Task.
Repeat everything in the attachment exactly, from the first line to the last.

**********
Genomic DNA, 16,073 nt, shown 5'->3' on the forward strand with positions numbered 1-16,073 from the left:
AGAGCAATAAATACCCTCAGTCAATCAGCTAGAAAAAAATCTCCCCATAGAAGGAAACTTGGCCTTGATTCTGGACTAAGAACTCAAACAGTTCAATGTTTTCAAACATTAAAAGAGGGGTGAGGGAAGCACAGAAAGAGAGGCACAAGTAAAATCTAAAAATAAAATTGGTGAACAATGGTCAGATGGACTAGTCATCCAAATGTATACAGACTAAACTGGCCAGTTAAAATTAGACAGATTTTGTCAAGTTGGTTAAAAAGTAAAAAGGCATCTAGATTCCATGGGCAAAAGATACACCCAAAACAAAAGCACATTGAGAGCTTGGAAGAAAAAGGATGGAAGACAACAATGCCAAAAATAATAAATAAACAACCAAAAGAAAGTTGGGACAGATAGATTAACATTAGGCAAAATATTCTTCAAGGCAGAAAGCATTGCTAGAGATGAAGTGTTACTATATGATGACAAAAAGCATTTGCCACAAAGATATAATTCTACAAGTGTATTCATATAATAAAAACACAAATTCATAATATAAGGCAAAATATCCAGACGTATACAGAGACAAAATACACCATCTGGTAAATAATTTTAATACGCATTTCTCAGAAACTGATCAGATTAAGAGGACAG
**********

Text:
Genomic DNA, 16,073 nt, shown 5'->3' on the forward strand with positions numbered 1-16,073 from the left:
AGAGCAATAAATACCCTCAGTCAATCAGCTAGAAAAAAATCTCCCCATAGAAGGAAACTTGGCCTTGATTCTGGACTAAGAACTCAAACAGTTCAATGTTTTCAAACATTAAAAGAGGGGTGAGGGAAGCACAGAAAGAGAGGCACAAGTAAAATCTAAAAATAAAATTGGTGAACAATGGTCAGATGGACTAGTCATCCAAATGTATACAGACTAAACTGGCCAGTTAAAATTAGACAGATTTTGTCAAGTTGGTTAAAAAGTAAAAAGGCATCTAGATTCCATGGGCAAAAGATACACCCAAAACAAAAGCACATTGAGAGCTTGGAAGAAAAAGGATGGAAGACAACAATGCCAAAAATAATAAATAAACAACCAAAAGAAAGTTGGGACAGATAGATTAACATTAGGCAAAATATTCTTCAAGGCAGAAAGCATTGCTAGAGATGAAGTGTTACTATATGATGACAAAAAGCATTTGCCACAAAGATATAATTCTACAAGTGTATTCATATAATAAAAACACAAATTCATAATATAAGGCAAAATATCCAGACGTATACAGAGACAAAATACACCATCTGGTAAATAATTTTAATACGCATTTCTCAGAAACTGATCAGATTAAGAGGACAG